Bikes Welcome is focused on growing everyday biking for short trips, because everyone starts somewhere. To achieve the Bikes Welcome vision of ‘more Kiwis using their bikes everyday and everywhere’, we need to make riding a bike a normal everyday activity, like brushing your teeth. Bikes Welcome wants to make everyday bike use easier, more attractive and ‘normal’. We can grow everyday bike use by encouraging and enabling business and councils to recognise, value, and provide for bike users (beyond recreation). 

Each bike and bike rack we see sends a message and plants a seed, ‘hey, I could ride here’.

Bikes Welcome’s major focus is bike parking because it is an unmet need and a missed opportunity. Inadequate bike parking is frustrating, it facilitates bike theft and it leaves bike users feeling invisible.  Bike parking is an opportunity to ‘market’ everyday biking. It signals that people can, and do, bike to everyday destinations. And bike parking could help plant the seed in people’s minds that bike use is possible and encouraged. 

We are seeing change that tells us that people are willing to bike if we provide the right environment and encouragement. Auckland Transport does an excellent job of measuring cycling rates, and we know from their data, and many other examples around NZ and the world, that providing good infrastructure increases participation. But infrastructure cannot succeed in a vacuum, and there is a growing realisation that programs focusing on people and change are required as well.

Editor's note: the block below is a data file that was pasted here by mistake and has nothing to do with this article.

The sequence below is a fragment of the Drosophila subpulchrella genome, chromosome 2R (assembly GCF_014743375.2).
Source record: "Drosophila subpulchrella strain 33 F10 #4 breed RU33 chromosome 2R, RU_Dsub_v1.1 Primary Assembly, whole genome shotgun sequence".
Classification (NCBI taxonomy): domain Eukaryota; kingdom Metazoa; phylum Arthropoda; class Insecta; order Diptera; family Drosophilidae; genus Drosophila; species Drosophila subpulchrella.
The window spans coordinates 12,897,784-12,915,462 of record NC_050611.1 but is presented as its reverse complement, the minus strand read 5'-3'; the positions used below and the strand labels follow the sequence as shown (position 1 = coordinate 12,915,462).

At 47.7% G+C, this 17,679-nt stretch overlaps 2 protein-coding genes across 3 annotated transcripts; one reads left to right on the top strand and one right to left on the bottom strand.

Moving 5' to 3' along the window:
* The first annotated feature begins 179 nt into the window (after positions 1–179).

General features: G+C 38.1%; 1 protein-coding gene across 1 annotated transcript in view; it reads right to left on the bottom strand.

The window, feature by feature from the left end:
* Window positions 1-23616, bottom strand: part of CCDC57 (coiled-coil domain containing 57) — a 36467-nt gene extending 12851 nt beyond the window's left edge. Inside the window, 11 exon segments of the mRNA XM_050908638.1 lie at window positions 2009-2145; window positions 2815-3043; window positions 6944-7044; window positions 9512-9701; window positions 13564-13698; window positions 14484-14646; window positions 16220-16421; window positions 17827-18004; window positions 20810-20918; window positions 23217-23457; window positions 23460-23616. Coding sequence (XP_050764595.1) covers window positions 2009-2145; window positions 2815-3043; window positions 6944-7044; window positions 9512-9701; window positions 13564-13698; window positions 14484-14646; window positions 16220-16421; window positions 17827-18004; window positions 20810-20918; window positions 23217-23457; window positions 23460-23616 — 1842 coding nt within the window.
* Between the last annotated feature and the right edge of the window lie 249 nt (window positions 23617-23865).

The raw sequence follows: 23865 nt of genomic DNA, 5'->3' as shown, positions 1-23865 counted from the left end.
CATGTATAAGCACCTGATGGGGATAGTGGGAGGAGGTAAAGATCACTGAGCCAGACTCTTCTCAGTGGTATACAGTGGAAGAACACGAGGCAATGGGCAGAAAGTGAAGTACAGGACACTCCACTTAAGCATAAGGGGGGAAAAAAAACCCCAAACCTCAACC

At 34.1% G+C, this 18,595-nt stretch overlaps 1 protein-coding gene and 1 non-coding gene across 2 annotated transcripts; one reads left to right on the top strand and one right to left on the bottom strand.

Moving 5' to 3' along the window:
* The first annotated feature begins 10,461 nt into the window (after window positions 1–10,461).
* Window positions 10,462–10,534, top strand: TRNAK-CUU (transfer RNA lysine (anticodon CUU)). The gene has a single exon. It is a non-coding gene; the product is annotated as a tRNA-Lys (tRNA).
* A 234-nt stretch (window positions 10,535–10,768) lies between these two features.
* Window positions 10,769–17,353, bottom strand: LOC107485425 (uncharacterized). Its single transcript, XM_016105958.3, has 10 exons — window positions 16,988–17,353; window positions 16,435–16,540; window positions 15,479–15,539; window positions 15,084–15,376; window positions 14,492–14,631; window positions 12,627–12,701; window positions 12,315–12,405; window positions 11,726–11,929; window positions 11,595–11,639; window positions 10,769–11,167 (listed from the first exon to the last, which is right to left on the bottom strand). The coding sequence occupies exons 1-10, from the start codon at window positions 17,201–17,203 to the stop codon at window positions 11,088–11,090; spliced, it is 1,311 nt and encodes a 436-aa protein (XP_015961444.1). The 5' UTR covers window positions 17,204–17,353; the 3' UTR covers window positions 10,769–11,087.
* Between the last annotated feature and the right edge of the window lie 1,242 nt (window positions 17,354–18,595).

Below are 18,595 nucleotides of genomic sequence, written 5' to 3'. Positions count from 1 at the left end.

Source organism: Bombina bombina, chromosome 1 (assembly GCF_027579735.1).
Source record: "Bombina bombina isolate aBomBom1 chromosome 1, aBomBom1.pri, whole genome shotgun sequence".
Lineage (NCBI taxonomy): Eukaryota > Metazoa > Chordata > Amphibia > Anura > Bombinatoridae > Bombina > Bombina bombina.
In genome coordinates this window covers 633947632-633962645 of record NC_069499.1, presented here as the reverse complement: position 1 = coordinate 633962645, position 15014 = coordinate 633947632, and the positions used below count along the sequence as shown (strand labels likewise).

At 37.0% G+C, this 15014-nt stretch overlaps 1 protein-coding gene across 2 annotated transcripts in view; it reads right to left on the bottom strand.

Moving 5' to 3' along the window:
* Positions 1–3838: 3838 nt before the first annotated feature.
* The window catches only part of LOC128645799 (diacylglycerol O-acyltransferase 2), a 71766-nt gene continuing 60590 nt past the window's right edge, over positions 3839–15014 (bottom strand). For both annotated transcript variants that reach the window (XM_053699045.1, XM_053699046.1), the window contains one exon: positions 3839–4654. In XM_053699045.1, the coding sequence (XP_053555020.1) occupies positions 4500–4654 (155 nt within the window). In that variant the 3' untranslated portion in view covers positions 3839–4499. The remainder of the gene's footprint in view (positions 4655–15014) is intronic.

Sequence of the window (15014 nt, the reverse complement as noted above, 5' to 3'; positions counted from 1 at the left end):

We can learn so much from the successes of other cities around the world in moving from their traffic-choked status quo to a ‘new normal’ that includes high levels of walking and biking, like New York who have increased cycling by 80% in five years. Two things they all had in common – significant obstacles and strong, visionary leadership.

To achieve significant uptake in active transport modes including biking, we need total commitment and strong leadership with a belief in what is possible rather than mired in our history and current situation. Recreational cycling programs are fine but won’t reduce congestion and mostly appeal to people who are already active. We need different approaches and visionary leadership.  We need change.

Change comes when a problem can’t be ignored any longer, and when we apply creativity to finding solutions and leadership to implementing them. And when we use all the tools at our disposal to change how people think, choose and act. We can let our leaders know that we have an appetite for positive change and for transport strategies that reach beyond the private vehicle. We can make it personal: encourage bike use at home and at your business. We can choose to be part of a change that will reduce emissions and congestion, as well as improve our health and quality of life. How? Don’t just wait for future technological solutions, grab yourself an e-bike, support pro-bike-use initiatives like Bikes Welcome and create change.

Jo Clendon